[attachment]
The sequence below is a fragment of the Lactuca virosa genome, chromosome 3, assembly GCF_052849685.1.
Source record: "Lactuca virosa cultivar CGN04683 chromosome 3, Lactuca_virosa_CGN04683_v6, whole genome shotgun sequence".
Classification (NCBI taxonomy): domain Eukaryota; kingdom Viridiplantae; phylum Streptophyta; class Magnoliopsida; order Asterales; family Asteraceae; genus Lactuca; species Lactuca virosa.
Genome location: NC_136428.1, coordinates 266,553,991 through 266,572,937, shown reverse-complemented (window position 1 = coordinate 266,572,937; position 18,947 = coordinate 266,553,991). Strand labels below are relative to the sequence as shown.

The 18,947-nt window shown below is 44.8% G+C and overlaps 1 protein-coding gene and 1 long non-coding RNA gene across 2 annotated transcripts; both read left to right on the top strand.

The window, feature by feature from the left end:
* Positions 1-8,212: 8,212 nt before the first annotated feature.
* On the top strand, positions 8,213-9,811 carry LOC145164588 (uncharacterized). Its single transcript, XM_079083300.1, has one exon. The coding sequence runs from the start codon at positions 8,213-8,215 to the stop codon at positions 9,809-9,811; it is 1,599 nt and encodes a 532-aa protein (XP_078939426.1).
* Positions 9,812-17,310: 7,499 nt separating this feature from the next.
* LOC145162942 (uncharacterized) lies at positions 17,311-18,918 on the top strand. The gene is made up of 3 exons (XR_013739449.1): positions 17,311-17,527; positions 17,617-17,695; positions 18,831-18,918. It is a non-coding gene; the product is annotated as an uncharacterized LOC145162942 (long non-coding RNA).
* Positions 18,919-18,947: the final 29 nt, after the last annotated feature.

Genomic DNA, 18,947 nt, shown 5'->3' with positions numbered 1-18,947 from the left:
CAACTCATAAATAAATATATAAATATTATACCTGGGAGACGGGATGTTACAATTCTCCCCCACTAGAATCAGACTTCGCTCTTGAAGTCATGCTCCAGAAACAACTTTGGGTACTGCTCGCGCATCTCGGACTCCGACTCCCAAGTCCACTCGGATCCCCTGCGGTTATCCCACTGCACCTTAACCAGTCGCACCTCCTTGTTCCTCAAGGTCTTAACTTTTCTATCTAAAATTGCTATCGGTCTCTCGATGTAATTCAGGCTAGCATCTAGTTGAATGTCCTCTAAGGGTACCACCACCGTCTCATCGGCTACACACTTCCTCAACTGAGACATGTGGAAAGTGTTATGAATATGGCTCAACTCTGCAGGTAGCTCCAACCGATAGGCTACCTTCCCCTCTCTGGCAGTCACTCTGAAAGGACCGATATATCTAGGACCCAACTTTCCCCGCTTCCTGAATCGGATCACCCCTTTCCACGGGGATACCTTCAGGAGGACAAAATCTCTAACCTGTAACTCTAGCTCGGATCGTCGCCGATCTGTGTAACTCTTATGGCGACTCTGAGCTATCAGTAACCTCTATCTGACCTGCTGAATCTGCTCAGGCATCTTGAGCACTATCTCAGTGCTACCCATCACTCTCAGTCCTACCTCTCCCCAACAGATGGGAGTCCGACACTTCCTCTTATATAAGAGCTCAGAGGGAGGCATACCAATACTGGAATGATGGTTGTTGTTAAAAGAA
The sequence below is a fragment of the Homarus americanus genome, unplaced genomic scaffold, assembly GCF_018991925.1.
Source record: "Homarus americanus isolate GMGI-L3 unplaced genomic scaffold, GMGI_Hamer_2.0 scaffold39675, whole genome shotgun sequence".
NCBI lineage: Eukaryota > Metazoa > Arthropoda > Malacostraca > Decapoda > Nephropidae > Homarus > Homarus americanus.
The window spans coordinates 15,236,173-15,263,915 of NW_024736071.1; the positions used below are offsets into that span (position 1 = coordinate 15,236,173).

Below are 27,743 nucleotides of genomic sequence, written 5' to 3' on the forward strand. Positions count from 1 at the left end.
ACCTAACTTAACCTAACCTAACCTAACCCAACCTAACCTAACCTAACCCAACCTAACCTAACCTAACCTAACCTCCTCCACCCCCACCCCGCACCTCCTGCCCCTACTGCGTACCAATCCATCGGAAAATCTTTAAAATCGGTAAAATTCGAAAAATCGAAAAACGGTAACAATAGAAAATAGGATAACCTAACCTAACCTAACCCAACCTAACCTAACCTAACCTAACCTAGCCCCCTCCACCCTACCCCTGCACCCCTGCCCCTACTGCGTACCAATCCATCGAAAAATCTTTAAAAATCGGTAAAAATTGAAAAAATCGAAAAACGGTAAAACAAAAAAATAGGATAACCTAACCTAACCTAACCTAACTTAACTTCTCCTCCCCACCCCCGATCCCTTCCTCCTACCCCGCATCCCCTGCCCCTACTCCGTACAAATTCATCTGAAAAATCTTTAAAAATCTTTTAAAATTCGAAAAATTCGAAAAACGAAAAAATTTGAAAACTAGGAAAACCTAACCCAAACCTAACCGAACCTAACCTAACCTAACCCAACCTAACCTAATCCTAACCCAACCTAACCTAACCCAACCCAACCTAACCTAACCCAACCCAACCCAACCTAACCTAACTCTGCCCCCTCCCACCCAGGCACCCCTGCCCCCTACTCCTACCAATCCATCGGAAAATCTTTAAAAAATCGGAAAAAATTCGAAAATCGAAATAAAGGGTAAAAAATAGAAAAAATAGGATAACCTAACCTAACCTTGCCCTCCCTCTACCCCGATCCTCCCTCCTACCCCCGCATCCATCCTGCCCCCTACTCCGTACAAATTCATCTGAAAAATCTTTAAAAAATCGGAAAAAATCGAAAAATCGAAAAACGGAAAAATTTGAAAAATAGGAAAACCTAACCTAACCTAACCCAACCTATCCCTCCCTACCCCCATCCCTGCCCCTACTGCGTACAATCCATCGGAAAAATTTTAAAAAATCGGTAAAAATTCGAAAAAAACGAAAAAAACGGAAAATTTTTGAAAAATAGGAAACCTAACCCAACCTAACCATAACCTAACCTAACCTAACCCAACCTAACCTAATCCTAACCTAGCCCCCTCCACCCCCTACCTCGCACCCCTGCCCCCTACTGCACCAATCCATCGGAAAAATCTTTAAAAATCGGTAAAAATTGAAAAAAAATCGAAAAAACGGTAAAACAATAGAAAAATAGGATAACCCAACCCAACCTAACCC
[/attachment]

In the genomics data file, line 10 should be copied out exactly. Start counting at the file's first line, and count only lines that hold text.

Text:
* LOC145162942 (uncharacterized) lies at positions 17,311-18,918 on the top strand. The gene is made up of 3 exons (XR_013739449.1): positions 17,311-17,527; positions 17,617-17,695; positions 18,831-18,918. It is a non-coding gene; the product is annotated as an uncharacterized LOC145162942 (long non-coding RNA).